They were truly delightful. Probably in their late fifties, recently retired, just relocated to Franklin, Tenn., to be closer to their grandkids. They started attending the church several months earlier and had just expressed excitement about participating in the upcoming inquirers’ class. Hearing this, I was encouraged but mistakenly concluded that signing up for the inquirers’ class meant they were exploring the possibility of membership. I innocently began to ask about churches they were members of in the past when the conversation shifted.
“I’m sorry. I’m afraid we misled you,” they said. “Even if we attend the inquirers’ class, we won’t be joining the church.” Surprised, and a little confused, I asked why that would be the case. “We don’t do membership. We’ve found it comes with certain expectations about attendance and involvement, and we just prefer to be freer than that.”
Though rarely expressed so honestly, such sentiment is representative of a significant number of professing Christians across North America. It seems many are happy to maintain a loose affiliation with a church fellowship, but consider membership just a little too much commitment for their tastes.
To be fair, some of the views or feelings expressed about membership stem from bad experiences in local churches. It is true that some churches and denominations have a history of using membership as a legalistic billy club. If someone is coming from that background, it will take time to heal, build trust, and reshape what biblical church membership is supposed to look like.
Other Christians have simply never been taught a biblical view of membership and instinctively connect the word with the Rotary Club and Costco. For this person, the idea of membership feels like an exclusive clique where only those who pay the dues are welcome. Again, biblical instruction coupled with loving care will often lead these brothers and sisters into joyously committing to membership.
In my experience, however, an increasing percentage of professing Christians resist making the membership plunge for the reason the couple above stated: “We prefer to be freer than that.” Here’s the question though: Is the freedom of non-membership the freedom God wants for us?
When we take an honest look at Scripture, it is clear that we are redeemed not to be alone or loosely associated but to be numbered among the body of Christ. And contrary to how it may feel at times, membership is exactly the kind of freedom for which we have been designed.
At first blush, it may seem odd to call membership the kind of freedom we’re designed to experience, but that is the way Scripture speaks of it. One of the primary ways Scripture speaks of membership is with reference to the metaphor of the physical body.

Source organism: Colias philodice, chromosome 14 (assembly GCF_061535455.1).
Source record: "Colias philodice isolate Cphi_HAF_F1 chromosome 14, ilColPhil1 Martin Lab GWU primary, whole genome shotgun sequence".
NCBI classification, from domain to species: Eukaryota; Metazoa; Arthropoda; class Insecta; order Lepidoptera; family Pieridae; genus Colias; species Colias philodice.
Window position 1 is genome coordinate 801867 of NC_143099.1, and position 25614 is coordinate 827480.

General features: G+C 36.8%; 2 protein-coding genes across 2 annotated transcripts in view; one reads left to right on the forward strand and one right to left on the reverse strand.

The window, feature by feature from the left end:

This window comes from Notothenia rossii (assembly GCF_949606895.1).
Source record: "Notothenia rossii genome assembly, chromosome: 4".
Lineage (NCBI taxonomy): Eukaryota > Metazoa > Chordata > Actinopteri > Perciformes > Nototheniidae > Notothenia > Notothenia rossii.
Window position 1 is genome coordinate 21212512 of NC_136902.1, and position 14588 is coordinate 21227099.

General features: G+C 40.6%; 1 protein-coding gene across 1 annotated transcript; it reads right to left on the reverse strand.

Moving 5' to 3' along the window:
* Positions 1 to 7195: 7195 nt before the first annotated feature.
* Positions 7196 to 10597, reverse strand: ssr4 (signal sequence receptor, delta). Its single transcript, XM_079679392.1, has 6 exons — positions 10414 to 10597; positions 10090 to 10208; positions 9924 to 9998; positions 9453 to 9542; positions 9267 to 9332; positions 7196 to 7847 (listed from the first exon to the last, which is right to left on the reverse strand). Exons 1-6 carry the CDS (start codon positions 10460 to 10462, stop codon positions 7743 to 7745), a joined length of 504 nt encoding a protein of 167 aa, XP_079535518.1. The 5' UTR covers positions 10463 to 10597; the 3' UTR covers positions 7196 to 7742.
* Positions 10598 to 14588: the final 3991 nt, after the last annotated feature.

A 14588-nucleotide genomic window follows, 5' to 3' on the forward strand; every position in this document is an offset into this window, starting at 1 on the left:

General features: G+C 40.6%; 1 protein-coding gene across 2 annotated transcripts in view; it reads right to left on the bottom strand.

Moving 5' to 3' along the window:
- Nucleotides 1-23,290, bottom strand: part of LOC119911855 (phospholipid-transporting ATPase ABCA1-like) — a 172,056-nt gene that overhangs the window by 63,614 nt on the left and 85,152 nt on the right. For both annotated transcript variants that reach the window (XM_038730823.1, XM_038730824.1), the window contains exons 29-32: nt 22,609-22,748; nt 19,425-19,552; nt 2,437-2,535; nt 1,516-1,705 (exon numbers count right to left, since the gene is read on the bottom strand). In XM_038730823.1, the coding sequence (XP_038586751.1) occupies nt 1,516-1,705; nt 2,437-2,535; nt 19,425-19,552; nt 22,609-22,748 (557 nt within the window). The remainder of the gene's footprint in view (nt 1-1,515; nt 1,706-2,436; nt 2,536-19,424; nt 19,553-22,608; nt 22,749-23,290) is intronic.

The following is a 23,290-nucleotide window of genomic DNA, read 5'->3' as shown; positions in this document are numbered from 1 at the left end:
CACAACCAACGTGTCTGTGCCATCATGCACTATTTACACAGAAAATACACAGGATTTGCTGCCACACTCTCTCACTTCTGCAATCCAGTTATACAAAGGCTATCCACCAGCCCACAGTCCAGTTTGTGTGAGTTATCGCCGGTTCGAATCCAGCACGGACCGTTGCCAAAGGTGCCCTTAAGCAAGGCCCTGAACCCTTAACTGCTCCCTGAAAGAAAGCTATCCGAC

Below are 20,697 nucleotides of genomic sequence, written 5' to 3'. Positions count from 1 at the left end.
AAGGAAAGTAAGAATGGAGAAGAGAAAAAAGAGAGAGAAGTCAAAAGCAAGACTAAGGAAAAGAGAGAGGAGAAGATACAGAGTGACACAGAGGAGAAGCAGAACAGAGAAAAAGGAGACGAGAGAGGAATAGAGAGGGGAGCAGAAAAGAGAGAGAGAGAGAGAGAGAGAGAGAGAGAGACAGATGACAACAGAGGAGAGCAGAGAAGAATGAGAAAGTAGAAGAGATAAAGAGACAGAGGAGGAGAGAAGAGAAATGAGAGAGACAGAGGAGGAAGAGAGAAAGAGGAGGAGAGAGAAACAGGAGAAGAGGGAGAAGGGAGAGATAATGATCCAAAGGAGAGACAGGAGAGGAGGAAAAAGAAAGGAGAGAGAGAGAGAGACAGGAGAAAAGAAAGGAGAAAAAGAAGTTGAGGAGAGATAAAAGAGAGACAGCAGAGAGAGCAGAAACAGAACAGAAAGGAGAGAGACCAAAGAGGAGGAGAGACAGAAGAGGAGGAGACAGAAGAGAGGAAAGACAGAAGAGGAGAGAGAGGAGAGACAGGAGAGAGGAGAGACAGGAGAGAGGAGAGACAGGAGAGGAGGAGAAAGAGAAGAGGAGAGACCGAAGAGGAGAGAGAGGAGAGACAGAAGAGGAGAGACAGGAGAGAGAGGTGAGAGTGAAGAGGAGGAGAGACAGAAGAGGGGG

In Ephesians 4:1–16 and 1 Corinthians 12:1–27, Christian membership is analogous to the membership shared by the various parts of our body. The way your hand and foot are attached to your physical body is the same way individual Christians are to be attached to Christ and other Christians. The Bible is giving us a picture of a fellowship that is so interrelated and interdependent that true life and belonging cannot be expected without each part’s being connected to one another. Very simply, we cannot be ourselves by ourselves (Rom. 12:5).
Now, from a certain angle, one could argue that a hand or foot’s attachment to the body is restrictive. It is true that an attached hand or foot is not experiencing the “liberty” of being unattached from the body. The question we should ask is whether the so-called liberty of being unattached to the body is the kind of liberty the hand or foot is designed to experience. Can the hand or the foot be what they are supposed to be without the body? Can we expect the hand and foot to function and develop without the body? The obvious answer is no.
To be honest, the situation is far more serious than a matter of functioning and development. It’s a matter of life and death. When a hand or foot is dismembered from the body, the very life of the hand or foot is drained out of it. It ceases to live. This is not to mention the fact that it’s very disturbing to see a part of the body cut off.
Interestingly, when a hand or foot is attached to a body as it’s designed, it strikes us as the most ordinary thing in the world. But if you see a hand lying on the ground, it’s traumatic—the stuff of horror movies.
It makes sense, then, why John Calvin, leaning heavily on the early church fathers, argued that the church is the “bosom [in which] God is pleased to gather his sons, not only that they may be nourished by her help and ministry as long as they are infants and children, but also that they may be guided by her motherly care until they mature and at last reach the goal of faith . . . so that, for those to whom he is Father the church may also be Mother” (Institutes 4.1.1).
Far from being restrictive to our freedom, membership in a local church is the exact condition and constraint that makes for a healthy—and free—Christian life. In the end, membership really is the right kind of freedom.